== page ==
Troubleshooting Failed Transactions in Java

If you're planning to design data-intensive systems that utilize Java architecture, you'll probably use Jakarta (EE) / Java Transactions. They are essentially the lifeblood of complex open source enterprise applications. As such, they require careful planning and coordination. Without planning, transactions may try to commit on the same resource object causing an XAException or SystemException.

You need to add the right controls and tools to help you debug and track all transaction-related errors. The following guide will show you how to find and troubleshoot failed transactions. Since prevention is better than remediation, it will also show you the best coding and design practices to minimize and easily handle failed transactions.

What Are Java Transactions

Transactions (in software design and development) are, essentially, actions performed on data sources. If you've worked with the Java SE SQL packages, you've most likely encountered transactions. They enable the conditional execution of multiple statements. Transactions in Java SE SQL packages, known as local transactions, are executed singularly and directly on a resource. Thus, no transaction manager is required, and they can be handled with the Java SQL package alone.

However, the Jakarta Transaction API typically handles distributed transactions for high-level Java-based systems and applications. Since Oracle reacquired the Java Transaction API (JTA) name, the JTA javax package can also manage transactions. These two implementations are similar.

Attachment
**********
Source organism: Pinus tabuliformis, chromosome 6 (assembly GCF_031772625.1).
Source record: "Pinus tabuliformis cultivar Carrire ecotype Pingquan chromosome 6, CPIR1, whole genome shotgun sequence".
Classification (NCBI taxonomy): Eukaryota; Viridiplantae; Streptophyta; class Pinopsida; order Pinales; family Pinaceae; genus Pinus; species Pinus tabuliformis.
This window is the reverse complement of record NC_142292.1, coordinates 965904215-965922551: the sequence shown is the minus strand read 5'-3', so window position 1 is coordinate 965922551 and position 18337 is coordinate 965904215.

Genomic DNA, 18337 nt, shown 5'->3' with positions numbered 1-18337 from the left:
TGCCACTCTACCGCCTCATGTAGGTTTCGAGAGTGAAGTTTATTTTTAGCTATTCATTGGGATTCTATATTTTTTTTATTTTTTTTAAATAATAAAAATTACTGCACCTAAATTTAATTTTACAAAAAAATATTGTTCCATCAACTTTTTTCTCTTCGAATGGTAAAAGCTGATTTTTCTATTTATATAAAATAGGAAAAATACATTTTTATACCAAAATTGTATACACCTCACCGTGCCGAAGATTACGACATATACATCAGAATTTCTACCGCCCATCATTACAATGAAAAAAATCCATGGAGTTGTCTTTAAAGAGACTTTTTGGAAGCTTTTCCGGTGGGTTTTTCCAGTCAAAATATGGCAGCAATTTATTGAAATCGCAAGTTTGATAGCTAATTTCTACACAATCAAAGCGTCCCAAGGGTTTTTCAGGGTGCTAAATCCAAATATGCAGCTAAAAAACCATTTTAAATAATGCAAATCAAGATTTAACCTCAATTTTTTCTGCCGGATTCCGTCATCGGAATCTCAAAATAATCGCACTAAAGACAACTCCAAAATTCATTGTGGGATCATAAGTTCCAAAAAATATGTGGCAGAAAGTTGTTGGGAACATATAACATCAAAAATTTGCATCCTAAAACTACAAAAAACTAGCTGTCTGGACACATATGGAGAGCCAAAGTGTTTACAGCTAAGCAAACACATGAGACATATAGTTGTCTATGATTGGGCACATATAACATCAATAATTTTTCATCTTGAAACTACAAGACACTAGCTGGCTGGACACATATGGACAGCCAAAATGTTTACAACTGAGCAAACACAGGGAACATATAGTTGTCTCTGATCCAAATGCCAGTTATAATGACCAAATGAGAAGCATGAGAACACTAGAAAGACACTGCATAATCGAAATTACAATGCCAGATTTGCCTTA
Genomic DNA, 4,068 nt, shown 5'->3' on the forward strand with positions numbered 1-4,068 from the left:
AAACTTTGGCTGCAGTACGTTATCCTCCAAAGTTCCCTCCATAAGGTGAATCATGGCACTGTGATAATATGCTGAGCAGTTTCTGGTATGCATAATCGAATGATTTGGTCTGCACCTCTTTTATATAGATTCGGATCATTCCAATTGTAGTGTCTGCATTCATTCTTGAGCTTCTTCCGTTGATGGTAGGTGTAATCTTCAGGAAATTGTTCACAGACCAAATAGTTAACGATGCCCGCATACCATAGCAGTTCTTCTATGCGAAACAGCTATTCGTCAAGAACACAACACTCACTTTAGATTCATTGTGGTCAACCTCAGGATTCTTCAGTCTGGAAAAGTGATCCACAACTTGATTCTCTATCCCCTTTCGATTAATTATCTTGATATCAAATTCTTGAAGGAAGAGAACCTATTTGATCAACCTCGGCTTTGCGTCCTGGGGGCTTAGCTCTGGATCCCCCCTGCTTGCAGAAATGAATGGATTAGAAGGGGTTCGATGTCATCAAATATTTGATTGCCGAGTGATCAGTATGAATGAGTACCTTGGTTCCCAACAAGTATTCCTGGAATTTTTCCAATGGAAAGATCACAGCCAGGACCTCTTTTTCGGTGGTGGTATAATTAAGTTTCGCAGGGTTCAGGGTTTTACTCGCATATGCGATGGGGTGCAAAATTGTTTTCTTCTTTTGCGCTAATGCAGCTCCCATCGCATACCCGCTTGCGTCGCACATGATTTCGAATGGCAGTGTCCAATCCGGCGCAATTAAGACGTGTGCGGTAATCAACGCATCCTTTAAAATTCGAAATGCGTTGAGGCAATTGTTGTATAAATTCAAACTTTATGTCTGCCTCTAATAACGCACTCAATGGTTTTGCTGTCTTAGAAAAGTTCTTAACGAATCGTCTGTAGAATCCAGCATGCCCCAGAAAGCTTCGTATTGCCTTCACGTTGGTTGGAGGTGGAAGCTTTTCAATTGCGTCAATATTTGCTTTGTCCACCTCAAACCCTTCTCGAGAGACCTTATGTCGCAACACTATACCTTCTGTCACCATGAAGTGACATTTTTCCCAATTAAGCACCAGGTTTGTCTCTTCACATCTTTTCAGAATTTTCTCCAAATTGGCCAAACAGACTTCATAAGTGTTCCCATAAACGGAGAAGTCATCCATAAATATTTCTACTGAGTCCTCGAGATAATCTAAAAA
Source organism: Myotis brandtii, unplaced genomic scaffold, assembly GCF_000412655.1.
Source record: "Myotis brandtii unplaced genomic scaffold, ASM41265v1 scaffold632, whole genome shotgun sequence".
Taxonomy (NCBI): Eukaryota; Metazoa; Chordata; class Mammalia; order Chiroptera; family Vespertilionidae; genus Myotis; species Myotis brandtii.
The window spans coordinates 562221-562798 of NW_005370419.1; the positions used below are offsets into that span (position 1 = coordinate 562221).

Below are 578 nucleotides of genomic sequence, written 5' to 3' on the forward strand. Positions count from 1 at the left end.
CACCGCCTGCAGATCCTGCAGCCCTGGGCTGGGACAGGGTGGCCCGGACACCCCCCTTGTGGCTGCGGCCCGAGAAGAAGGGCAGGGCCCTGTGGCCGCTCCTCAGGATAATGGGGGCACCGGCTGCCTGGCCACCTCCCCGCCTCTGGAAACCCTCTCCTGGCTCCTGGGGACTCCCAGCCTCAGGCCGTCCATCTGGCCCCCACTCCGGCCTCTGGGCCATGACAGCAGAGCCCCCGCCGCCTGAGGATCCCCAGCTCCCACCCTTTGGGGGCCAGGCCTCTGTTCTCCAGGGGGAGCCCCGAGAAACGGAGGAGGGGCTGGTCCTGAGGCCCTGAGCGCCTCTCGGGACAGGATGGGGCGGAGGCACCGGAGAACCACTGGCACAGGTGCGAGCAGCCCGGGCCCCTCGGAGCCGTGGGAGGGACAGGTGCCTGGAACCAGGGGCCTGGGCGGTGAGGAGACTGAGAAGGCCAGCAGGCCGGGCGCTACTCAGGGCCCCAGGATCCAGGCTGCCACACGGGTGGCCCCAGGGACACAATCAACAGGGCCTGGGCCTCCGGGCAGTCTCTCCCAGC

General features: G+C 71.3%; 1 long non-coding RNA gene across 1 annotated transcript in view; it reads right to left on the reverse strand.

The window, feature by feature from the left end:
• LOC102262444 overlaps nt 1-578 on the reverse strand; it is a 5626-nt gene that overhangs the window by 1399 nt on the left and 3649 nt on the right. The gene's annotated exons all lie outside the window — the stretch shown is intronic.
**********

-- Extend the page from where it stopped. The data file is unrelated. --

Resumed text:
The JTA and the Jakarta Transaction API provide interfaces and classes to manage transactions for (multi-transactional) applications and application servers. They are modeled after the X/Open XA standard, so a transaction manager coordinates with a resource manager to execute transactions on a set of software resources.

Consequently, in addition to the application transaction demarcation interface and transaction manager interface (for applications), the Jakarta Transaction API features a third layer for standard Java mapping of the X/Open XA protocol.

The JTA is a little simpler but functions on the same principle. It offers two interfaces: one embodies transactions (javax.transaction), and the other embodies resource objects (javax.transaction.xa).

Transactions are typically executed on software resources, such as databases, messaging services, and enterprise beans. Each of these resources has unique, specific managers. Accordingly, the Jakarta Transaction API shares a relationship with many (if not all) of the Java APIs that are used to abstract and control data sources.

For instance, Java Database Connectivity (JDBC) drivers for distributed transaction systems use either the javax.transaction.xa.XAResource, javax.sql.XAConnection, or javax.sql.XADataSource interface. This is true for both the JTA and the Jakarta Transactions API. That said, you can find the Jakarta Transactions API as part of the Jakarta EE library or as a stand-alone module The subsequent section will take a closer look at how all these disparate programming components fit together by looking at how a distributed transaction system works. It should apply to both APIs.